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Diseases resulting from a defect in the brain are often under diagnosed or unknown.  Dyslexia in particular is a disorder that hinders an individual’s ability to become an effective student and perform well in life.  By understanding how the dyslexic student sees the world, teachers can learn how to better recognize the disorder and respond to the needs of those students suffering from such a crippling learning disability.  Of course, understanding the disorder starts with a look through the eyes of a dyslexic individual.

Dyslexia is a broad diagnosis applied to those who have trouble interpreting the meaning of words and numbers yet lack signs of other disorders.  The prevailing cognitive tendencies suggest dyslexia is the result of an inability to breakup a piece of information into manageable components in order to connect symbols to their meanings.  For example, a dyslexic individual may look at a word and understand each letter or piece of the word, but be unable to connect the sounds of the letters and syllables together.  In more severe cases, such an individual may also fail to recognize how the words join to form phrases with specific meanings.

The nature of dyslexia means those with the disorder require a great deal of personal attention from educators while they must spend hours mastering even basic comprehension skills.  The problem is not a lack of intelligence, but rather, an ability to perceive how to figure out the sounds of a word or piece together the sum of two values.  Like a foreign diplomat in need of translators, dyslexic individuals can only comprehend their school work as fast as their translation aides, which they must also struggle to learn, allow them to absorb new information.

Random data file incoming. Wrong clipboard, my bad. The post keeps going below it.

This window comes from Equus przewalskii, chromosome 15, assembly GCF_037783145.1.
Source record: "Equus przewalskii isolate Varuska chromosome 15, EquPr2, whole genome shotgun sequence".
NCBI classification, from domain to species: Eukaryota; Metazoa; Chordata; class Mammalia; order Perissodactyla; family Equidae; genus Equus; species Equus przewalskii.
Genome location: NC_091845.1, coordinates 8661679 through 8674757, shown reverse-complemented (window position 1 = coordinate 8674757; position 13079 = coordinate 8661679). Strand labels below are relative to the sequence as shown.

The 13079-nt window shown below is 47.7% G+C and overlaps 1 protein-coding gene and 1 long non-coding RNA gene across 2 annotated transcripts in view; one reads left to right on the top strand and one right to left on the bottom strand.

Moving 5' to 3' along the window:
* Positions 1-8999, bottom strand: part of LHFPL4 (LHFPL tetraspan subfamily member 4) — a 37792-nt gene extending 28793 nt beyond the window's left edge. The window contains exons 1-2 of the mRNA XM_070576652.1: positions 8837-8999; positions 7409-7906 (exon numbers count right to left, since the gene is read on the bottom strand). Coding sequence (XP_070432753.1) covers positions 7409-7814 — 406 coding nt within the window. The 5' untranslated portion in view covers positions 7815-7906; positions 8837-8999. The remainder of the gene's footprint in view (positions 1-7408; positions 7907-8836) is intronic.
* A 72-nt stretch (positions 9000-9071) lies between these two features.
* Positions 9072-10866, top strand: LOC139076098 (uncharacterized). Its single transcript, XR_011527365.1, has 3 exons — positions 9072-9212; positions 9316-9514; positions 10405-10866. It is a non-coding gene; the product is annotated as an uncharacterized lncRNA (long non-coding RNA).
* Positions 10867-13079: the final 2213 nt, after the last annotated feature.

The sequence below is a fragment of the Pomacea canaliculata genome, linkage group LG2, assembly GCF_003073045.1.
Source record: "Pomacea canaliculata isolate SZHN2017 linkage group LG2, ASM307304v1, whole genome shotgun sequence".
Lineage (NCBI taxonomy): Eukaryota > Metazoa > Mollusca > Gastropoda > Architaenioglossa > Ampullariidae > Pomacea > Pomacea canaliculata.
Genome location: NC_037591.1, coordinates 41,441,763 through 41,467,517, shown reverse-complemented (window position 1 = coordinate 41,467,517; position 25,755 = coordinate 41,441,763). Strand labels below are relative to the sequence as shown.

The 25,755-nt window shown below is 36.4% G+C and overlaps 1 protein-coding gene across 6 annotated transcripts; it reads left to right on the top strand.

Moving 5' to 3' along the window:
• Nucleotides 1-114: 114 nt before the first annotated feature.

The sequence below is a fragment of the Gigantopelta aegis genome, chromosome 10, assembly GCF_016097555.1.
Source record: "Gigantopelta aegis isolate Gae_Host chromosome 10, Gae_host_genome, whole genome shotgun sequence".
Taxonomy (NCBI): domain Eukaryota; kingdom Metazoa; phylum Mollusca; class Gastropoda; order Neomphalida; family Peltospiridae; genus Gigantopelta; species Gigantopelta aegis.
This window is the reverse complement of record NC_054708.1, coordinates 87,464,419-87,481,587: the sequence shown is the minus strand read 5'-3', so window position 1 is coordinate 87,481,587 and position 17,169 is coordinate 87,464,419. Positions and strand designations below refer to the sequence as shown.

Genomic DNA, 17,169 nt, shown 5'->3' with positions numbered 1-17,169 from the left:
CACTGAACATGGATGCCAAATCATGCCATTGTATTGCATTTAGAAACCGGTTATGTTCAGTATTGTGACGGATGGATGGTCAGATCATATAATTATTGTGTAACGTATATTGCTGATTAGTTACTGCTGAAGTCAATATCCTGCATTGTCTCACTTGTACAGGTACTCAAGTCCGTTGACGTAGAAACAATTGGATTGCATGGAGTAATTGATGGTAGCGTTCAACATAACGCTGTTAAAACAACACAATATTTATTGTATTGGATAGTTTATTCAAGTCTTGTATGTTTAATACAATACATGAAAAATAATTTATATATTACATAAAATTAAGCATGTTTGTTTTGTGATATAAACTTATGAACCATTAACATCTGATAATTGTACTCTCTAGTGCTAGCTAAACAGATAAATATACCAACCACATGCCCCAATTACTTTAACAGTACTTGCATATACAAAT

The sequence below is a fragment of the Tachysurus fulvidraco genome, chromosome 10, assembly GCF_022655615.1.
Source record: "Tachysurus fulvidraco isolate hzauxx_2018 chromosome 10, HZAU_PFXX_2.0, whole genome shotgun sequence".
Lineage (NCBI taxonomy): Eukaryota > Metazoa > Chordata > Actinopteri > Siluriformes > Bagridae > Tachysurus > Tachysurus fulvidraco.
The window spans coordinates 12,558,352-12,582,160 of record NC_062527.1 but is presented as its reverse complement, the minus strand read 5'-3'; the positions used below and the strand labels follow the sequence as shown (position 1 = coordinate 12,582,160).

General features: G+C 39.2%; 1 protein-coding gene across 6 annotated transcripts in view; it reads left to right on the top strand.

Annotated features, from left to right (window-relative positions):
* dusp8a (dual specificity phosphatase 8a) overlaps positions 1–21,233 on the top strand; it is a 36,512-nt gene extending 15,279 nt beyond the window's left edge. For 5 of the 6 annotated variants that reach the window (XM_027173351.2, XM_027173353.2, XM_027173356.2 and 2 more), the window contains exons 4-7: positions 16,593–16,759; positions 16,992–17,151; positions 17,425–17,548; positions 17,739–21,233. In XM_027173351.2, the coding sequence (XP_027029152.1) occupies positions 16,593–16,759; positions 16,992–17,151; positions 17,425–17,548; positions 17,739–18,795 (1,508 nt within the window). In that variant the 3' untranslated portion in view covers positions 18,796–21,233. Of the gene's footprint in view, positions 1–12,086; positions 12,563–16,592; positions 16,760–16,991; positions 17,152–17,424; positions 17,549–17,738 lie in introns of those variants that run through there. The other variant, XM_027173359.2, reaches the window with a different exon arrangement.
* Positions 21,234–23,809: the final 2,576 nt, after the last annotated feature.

Although some dyslexic individuals may never overcome their limitations, many others can benefit greatly from intensify training.  The fact remains, however, that dyslexia can only be addressed by commitment and hard work.  These students need both more time and the help of others, so they can cope with their disorder by building the skills and learning techniques necessary to learn in the future.  As a result, tutors, parents, and teachers must always remember these students cannot learn certain concepts quickly, thus patience is pivotal.

Dyslexia is an extremely frustrating disease for educators and parents, because the students are smart, but appear lazy.  Of course, it is important to always remember the disorder is by far more aggravating for the dyslexic student who must bare the burden of these limitations.  Dyslexia is a daunting hurdle and there is no shortcut to overcoming such an imposing boundary at this time.  These students need help, so they can believe it is possible for them to succeed with the skills to overcome their disorder.  Although these students may easily grow discouraged, the support of others will eventually help them succeed in school and life.